Thursday, December 1, 2016

Chance's Corner: Finding Dory Review


Finding Dory isn't Pixar's first attempt at turning a bumbling sidekick into the main attraction, but where they once failed (Cars 2), they have now succeeded.

Finding Dory covers some of the same territory as Finding Nemo, but this flaw is easy to overlook because Finding Dory is full of charm, genuine laughs, and it's really just a fun, fast-paced romp. 

This time around, our hero, a blue tang with short-term memory loss named Dory (Ellen DeGeneres), bounces from point to point inside the Marine Life Institute trying to find her long-lost family. Along the way she meets a slew of new and funny characters such as a septopus named Hank (Ed O'Neill), a beluga whale named Bailey (Ty Burrell), and... Sigourney Weaver??? Dory may find herself in several perilous positions, but she is certainly no damsel in distress. She overcomes all her obstacles by using her knowledge and experience (the bits that she can remember).

Speaking of which, Dory's struggle with short-term memory loss is treated more seriously this time around. Sure, it's still used for comic relief, and it's as funny as ever, but when the reality of its effects on her entire life sink in, it's pure waterworks. Yes, I cried.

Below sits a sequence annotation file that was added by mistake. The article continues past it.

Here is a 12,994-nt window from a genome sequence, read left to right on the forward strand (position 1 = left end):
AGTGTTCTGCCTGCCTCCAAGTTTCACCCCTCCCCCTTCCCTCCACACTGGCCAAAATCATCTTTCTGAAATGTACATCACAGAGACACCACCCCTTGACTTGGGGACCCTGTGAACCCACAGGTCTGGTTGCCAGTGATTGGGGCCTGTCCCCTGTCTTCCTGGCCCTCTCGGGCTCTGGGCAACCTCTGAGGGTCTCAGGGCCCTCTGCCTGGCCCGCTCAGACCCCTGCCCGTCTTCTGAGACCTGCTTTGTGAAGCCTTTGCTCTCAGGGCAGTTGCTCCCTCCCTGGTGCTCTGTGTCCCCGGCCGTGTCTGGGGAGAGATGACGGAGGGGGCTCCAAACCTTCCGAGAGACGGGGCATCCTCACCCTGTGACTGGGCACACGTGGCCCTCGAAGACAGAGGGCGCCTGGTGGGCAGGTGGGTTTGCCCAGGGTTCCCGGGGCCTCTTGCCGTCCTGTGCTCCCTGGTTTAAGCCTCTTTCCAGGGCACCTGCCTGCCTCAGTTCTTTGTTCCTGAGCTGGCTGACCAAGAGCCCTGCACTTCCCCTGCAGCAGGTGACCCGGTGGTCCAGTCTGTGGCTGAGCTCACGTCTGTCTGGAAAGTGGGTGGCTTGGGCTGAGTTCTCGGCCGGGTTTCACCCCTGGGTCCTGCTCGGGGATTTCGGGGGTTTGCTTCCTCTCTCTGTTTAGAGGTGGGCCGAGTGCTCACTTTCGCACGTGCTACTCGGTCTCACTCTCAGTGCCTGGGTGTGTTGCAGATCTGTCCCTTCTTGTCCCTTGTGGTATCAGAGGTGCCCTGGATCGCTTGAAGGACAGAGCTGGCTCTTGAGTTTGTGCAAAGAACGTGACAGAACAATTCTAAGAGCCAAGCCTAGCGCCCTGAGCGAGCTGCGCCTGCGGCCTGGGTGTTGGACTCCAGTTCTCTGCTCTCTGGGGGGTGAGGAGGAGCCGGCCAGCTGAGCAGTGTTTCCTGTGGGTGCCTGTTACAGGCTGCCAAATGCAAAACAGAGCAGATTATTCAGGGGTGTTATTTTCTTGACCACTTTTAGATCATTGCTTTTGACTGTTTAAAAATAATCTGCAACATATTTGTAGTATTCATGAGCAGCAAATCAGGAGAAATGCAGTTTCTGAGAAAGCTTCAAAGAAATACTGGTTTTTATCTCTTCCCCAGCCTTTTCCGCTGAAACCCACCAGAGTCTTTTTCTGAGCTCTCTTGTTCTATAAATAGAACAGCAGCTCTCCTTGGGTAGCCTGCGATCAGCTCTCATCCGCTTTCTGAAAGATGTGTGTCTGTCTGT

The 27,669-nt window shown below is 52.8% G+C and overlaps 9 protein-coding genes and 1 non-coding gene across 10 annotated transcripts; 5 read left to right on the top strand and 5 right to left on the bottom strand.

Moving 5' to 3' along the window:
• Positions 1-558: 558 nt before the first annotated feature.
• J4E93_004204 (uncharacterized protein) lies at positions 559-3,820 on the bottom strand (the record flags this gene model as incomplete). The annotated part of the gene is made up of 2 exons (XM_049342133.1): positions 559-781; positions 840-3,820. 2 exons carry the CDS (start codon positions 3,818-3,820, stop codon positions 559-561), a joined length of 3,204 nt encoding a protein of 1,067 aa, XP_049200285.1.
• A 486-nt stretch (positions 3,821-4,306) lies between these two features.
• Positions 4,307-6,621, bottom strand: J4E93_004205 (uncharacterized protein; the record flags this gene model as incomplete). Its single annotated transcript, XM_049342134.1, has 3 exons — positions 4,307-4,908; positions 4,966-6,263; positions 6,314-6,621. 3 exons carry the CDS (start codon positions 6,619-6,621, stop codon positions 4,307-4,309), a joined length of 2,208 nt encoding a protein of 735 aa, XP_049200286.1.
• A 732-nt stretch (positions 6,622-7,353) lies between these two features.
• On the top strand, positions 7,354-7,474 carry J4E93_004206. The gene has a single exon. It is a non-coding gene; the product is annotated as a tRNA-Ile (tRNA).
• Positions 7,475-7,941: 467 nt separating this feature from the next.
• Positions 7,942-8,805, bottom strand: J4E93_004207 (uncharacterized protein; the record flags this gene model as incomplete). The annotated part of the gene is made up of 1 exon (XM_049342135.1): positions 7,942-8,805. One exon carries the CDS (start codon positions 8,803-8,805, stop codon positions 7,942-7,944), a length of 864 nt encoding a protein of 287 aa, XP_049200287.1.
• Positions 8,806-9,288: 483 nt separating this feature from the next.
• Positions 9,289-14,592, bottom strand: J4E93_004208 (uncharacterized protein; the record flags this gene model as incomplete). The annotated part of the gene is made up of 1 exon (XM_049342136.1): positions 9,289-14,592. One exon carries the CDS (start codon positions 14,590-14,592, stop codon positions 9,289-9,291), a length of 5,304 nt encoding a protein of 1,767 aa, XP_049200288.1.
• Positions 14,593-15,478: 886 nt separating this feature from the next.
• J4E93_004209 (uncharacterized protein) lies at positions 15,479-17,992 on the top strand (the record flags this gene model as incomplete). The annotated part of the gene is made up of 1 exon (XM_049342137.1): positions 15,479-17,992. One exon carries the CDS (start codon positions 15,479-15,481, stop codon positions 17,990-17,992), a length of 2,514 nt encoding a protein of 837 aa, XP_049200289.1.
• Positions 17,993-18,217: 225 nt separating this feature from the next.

Finding Dory is now available at the Franklin County Library!

Tuesday, November 29, 2016

Christmas in the Library

Today has been all about decorating for Christmas here at Franklin County Library.  Every new employee we hire shows an aptitude for different things.  Our newest employee, Taylor Wafford, seems to be quite the pro at Christmas decorating.  Lisa asked her to make a few ornaments out of the pages of an old book, and she went wild.





I think the tree turned out great!



Come by and see all our decorations!

Tuesday, November 22, 2016

Movies With Friends : Mr. Church

The Friends of the Franklin County Library will be showing Mr. Church on Thursday, December 1st at 1:30. Reserve your seat now.
"Mr. Church" tells the story of a unique friendship that develops when a little girl and her dying mother retain the services of a talented cook - Henry Joseph Church. What begins as a six month arrangement instead spans into fifteen years and creates a family bond that lasts forever.
Stars: Eddie Murphy, Britt Robertson, Natascha McElhone

Thursday, November 3, 2016

Chance's Corner: The Shallows Review



Well, it's still warm and humid out there. I could go for a dip at an exotic beach somewhere to cool down, but The Shallows reminds me that it's probably safer to just sit in the air conditioning.

The Shallows is about Nancy (Blake Lively) who goes off to a secret beach that the locals refuse to tell her the name of. Once she gets there she understands why. I mean, the secret beach doesn't have a name that exactly spells out #1 tourist attraction... Great White Gonnagetu Bay.